They combine openstreetmap data with ALKIS data. ALKIS is the german cadastre database. Both are imported into postgres/postgis.
In postgres, it is handy to use separate namespaces (postgres calls them “schemas”, but that is a bit of a confusing name).
When doing a project for 38 “Kreisen” in the Ruhr area, they imported all the 38 datasets each into a separate namespace/schema to keep them apart.
In the end, it is handiest to end up with one table per map layer. You can select multiple data by doing an sql UNION. You’ll probably need a lots of sql tricks to get it all working.
Instead of working with these complex queries, it is better to create a view with the complex query so that your map server has just a simple table/view to talk to.
Optimization: first measure what you have to
log_min_duration_statement is a good postgis setting to see
long-running queries in your logfile.
EXPLAIN ANALYZE tells you what
postgres does behind the scenes.
Watch out with the spatial queries that mapnik and mapserver wrap around your
own query: they add a bounding box query on the geometry. But…. if the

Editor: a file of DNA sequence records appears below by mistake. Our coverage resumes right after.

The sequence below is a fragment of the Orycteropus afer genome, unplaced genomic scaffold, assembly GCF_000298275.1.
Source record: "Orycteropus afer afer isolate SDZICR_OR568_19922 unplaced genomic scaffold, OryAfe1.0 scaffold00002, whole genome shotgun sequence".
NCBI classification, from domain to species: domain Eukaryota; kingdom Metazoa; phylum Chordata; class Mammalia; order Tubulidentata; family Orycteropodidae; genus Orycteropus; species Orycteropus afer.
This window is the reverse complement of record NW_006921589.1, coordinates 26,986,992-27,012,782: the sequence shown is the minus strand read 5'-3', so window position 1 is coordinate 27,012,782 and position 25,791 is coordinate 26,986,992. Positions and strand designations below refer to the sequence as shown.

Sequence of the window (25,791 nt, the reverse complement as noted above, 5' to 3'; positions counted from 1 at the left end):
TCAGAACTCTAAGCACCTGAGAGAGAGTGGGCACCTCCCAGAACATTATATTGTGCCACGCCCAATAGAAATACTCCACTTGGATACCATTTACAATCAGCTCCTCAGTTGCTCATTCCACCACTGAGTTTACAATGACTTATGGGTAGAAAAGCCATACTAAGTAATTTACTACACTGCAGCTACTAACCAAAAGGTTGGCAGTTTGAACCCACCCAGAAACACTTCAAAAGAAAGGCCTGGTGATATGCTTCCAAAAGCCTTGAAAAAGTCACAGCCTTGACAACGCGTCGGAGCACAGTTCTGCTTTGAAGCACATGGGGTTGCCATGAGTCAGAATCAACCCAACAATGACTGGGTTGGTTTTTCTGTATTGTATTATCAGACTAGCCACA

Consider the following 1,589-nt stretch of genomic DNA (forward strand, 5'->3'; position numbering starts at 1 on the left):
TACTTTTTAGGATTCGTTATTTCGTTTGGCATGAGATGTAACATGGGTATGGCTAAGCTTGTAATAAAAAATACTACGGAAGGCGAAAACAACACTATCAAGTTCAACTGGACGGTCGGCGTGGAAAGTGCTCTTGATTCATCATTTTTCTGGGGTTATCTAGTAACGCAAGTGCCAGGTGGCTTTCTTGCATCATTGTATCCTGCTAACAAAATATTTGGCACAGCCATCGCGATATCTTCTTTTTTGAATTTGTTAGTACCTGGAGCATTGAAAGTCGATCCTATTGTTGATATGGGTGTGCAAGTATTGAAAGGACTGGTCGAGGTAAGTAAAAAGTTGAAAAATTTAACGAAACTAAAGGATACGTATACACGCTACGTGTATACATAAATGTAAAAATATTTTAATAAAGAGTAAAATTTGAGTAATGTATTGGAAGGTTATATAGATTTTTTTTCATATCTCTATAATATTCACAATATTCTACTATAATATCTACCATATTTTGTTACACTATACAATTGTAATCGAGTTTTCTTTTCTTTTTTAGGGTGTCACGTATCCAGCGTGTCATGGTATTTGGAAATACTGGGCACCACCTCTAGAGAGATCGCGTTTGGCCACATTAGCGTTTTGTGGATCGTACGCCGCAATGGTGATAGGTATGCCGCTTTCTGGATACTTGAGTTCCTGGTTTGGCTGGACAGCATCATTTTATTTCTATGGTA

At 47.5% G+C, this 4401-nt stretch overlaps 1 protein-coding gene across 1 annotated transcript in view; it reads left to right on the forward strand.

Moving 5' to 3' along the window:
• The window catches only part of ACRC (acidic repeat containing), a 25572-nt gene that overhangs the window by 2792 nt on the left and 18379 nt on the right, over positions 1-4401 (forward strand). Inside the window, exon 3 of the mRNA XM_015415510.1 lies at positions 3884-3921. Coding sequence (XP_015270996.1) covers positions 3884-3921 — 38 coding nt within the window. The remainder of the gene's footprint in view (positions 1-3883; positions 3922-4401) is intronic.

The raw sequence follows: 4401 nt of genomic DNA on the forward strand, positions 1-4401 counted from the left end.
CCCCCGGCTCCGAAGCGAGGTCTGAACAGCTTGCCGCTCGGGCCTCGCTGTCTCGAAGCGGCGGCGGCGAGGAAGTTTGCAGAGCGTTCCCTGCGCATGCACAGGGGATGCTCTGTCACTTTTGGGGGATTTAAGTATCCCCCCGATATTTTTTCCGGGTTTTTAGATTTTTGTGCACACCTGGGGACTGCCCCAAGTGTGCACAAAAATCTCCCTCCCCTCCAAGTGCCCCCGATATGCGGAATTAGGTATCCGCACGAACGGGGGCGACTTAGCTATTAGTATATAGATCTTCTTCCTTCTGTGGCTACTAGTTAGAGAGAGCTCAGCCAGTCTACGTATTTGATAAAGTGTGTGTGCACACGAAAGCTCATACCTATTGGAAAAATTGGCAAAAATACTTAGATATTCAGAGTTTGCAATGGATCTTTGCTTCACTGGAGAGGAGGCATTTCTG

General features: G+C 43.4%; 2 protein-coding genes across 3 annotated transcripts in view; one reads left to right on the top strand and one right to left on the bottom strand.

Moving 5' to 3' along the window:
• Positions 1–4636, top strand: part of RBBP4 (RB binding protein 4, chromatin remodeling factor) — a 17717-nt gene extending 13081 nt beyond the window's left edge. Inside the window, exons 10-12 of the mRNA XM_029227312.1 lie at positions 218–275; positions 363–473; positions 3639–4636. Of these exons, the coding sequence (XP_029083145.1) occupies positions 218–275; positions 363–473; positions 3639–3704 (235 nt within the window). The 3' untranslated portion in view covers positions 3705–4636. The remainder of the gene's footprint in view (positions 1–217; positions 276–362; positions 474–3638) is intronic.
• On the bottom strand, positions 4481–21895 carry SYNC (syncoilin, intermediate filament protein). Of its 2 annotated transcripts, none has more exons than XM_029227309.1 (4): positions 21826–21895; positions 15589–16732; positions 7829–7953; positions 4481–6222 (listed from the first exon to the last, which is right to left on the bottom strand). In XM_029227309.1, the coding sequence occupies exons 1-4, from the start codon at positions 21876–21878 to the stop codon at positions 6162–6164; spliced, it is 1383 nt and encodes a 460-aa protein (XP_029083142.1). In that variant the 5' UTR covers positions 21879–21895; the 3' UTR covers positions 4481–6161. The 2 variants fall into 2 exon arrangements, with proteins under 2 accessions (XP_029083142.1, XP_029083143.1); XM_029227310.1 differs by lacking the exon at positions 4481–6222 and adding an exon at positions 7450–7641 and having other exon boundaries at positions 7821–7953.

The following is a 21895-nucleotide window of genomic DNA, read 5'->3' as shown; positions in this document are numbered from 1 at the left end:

geometry is a calculated value (centroid, for instance), the bbox query cannot
use an index. Solution is to add
!BBOX! in your query, this tells mapnik
to do the bbox query there inside your original query, which allows postgres
to use the index anyway.
What also helps: simplifying your data. Leaving out unneeded information with database filters or geometrical simplifications (straightening lines a bit when that level of detail is not visible).
His sheets (in German) with more details are here: https://talks.omniscale.de/2017/fossgis/postgis/
My name is Reinout van Rees and I work a lot with Python (programming language) and Django (website framework). I live in The Netherlands and I'm happily married to Annie van Rees-Kooiman.
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